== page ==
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CHARLES HYDE-WRIGHT NAMED FELLOW OF PRESTIGIOUS AMERICAN PHYSICAL SOCIETY

Charles Hyde-Wright, professor of physics at Old Dominion University and a researcher at the Thomas Jefferson National Accelerator Facility in Newport News, has been elected a Fellow of the American Physical Society.

No more than one-half of one percent of the APS membership become Fellows each year. Nine of ODU's 25-member physics faculty are Fellows.
"We are very proud of Professor Hyde-Wright's achievements," said Richard Gregory, dean of the College of Sciences. "His election is more evidence of the important research being done by ODU physicists."

Hyde-Wright's work involves a new way of studying matter at its fundamental level. The fellowship citation notes his development of virtual compton scattering as a probe of the structure of the nucleon. Experiments he has coordinated at the Jefferson Lab atom smasher involve high-energy photon-on-proton collisions that reveal what he describes as "the wiggling internal structure" of the proton. Protons and neutrons-the building blocks of the atomic nucleus-are nucleons composed of three quarks each.

"Professor Hyde-Wright has been one of the leaders in the development of the virtual compton scattering experiments at Jefferson Lab," said Gail Dodge, chair of the physics department. "These experiments continue to get more and more attention in the scientific community."

Dodge noted that the promising field of study Hyde-Wright has initiated is one of the cornerstones of Jefferson Lab's present initiative to accomplish a $250-million energy upgrade. Deeply virtual compton scattering (DVCS) "has become one of the highest priority fields of inquiry in nuclear physics, thanks also to the theoretical work of ODU's Anatoly Radyushkin," Dodge said. Radyuskin, professor of physics and eminent scholar, is also an APS Fellow.

Hyde-Wright said it is his "unique privilege" to work with the mile-long Jefferson Lab accelerator, which was built at a cost of about $600 million and began operations a decade ago. The facility's international user community includes more than 1,500 scientists.

"I have particularly benefited from a close collaboration with the French scientific community working at Jefferson Lab," he said. "In our work on virtual compton scattering, we use one photon to excite the atomic nucleus, and then use the re-emitted photon to essentially take a picture of the nucleus."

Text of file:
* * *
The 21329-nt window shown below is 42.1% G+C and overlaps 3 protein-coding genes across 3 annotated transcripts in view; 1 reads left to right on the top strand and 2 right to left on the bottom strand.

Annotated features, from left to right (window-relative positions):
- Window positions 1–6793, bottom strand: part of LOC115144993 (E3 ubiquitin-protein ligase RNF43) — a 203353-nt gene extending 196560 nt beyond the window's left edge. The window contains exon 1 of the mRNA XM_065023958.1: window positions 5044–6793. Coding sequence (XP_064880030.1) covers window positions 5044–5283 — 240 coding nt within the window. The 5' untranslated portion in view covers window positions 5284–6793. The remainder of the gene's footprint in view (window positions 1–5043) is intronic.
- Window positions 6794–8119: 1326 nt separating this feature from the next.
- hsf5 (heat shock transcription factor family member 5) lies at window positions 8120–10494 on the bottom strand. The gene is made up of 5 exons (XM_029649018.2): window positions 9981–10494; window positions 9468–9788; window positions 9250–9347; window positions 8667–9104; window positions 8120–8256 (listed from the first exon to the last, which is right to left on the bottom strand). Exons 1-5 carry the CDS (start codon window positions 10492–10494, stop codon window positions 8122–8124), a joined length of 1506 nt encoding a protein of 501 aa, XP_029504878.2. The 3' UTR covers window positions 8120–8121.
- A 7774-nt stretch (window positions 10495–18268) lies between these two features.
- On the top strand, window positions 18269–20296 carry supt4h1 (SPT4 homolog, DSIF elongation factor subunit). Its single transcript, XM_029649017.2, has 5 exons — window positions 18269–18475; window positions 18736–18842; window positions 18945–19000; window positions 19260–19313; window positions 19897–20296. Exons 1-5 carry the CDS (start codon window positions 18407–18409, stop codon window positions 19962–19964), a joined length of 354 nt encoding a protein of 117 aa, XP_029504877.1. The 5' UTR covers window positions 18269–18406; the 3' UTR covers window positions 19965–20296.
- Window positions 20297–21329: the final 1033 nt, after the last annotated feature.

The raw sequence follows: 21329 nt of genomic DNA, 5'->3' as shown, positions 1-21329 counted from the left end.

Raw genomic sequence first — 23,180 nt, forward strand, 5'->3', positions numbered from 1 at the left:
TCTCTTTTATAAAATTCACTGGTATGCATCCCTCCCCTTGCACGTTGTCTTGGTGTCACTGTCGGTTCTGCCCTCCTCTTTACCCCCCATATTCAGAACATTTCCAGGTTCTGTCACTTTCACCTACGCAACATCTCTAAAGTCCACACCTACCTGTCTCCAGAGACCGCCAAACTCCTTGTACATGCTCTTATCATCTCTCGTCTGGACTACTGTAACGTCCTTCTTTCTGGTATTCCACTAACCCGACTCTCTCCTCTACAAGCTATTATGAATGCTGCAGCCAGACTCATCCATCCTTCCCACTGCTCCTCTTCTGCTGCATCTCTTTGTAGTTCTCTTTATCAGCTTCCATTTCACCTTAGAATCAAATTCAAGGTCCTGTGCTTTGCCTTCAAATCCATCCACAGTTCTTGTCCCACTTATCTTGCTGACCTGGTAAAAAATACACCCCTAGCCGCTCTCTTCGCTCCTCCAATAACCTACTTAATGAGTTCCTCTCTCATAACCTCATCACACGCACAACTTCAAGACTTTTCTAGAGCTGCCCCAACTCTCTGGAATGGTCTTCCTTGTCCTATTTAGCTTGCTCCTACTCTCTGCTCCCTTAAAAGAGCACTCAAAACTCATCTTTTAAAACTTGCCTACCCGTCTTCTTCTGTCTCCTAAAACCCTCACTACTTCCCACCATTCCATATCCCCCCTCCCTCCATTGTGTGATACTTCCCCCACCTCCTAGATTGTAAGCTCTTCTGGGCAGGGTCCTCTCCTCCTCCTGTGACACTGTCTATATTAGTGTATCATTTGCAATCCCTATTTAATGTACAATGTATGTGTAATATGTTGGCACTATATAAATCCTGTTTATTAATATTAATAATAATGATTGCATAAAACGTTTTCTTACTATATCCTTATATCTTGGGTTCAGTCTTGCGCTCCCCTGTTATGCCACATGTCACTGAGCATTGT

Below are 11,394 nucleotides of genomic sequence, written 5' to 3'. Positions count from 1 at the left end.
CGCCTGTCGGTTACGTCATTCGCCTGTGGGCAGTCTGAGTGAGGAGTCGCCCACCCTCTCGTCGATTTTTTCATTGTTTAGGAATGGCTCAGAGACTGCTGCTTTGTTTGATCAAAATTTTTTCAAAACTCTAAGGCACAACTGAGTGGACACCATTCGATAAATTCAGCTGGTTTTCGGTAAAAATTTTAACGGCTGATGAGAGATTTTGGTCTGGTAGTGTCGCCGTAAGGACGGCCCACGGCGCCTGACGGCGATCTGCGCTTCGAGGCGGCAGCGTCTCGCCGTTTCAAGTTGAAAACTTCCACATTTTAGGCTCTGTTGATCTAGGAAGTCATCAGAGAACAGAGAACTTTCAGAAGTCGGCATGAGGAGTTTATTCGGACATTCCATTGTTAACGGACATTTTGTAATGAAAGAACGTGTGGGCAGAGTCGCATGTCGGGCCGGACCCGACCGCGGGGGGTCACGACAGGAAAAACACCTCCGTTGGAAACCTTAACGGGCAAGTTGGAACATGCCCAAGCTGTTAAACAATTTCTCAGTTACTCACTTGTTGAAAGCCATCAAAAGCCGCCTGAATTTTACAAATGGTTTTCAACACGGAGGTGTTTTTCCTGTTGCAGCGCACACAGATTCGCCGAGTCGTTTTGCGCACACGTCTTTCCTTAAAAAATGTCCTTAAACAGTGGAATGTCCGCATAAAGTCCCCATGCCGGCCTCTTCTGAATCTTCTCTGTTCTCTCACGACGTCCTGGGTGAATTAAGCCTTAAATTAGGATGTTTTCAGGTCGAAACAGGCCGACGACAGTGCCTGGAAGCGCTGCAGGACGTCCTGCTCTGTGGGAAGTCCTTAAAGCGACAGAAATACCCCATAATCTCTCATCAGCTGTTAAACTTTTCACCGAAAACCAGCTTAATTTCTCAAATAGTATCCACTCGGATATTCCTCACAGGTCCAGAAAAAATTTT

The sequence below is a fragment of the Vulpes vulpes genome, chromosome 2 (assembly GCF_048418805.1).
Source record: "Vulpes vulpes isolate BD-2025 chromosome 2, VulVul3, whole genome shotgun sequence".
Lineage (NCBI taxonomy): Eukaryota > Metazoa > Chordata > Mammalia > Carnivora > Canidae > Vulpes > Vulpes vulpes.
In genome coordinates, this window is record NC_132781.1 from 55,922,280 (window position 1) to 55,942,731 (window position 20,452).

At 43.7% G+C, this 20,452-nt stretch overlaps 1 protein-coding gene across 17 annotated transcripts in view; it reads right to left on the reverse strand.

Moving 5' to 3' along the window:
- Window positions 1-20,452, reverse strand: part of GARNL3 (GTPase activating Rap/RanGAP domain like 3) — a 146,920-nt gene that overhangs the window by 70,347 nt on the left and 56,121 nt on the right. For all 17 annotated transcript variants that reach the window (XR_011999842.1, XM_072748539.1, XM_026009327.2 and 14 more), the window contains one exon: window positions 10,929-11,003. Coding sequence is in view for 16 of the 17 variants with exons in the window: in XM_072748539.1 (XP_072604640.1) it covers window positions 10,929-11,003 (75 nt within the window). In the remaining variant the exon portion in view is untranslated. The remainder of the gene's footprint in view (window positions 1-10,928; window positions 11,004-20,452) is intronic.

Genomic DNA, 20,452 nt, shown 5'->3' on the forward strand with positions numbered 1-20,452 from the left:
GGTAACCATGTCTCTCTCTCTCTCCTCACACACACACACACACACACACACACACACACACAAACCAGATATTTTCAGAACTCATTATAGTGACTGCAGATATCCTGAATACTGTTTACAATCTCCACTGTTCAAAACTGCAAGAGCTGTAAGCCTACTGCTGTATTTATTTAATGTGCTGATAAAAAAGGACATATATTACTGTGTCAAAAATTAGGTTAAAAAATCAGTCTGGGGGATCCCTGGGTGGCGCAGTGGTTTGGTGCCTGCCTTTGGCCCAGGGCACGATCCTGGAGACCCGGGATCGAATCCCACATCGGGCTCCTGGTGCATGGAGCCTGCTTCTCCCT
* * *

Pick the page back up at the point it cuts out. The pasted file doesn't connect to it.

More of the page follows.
The immediate goal of this project is to make the first ever three-dimensional images of the quark waves that comprise the proton. "Our larger goal," he added, "is to understand the origin of the mass of ordinary matter. Ninety-eight percent of the mass of ordinary matter comes from the quark-anti-quark and gluon waves in the atomic nucleus." He and many other scientists predict that the 21st century economy will be dominated by the atomic manipulation of matter, resulting in the creation of products that are tinier, stronger or otherwise more useful than anything available today.

Hyde-Wright is also known on the ODU campus as an accomplished clarinetist and a proponent of science outreach.

He is a faculty sponsor of the annual Halloween Pumpkin Drop, in which students build contraptions to "catch" pumpkins dropped from the top of the nine-story Batten Arts and Letters Building. He also volunteers his time to give physics demonstrations for schools and children's fairs. One of his demonstrations uses chocolate chips and a glass of soda to illustrate the Second Law of Thermodynamics.

Hyde-Wright joins Radyushkin and these other APS Fellows from the ODU physics department: Mark Havey, professor and eminent scholar; Rocco Schiavilla, professor; Jay Wallace Van Orden, professor and eminent scholar, Lepsha Vuskovic, professor; Lawrence Weinstein, professor; Colm Whelan, professor and eminent scholar; and Bernard Mecking, Jefferson Lab professor of physics.

This article was posted on: January 25, 2006

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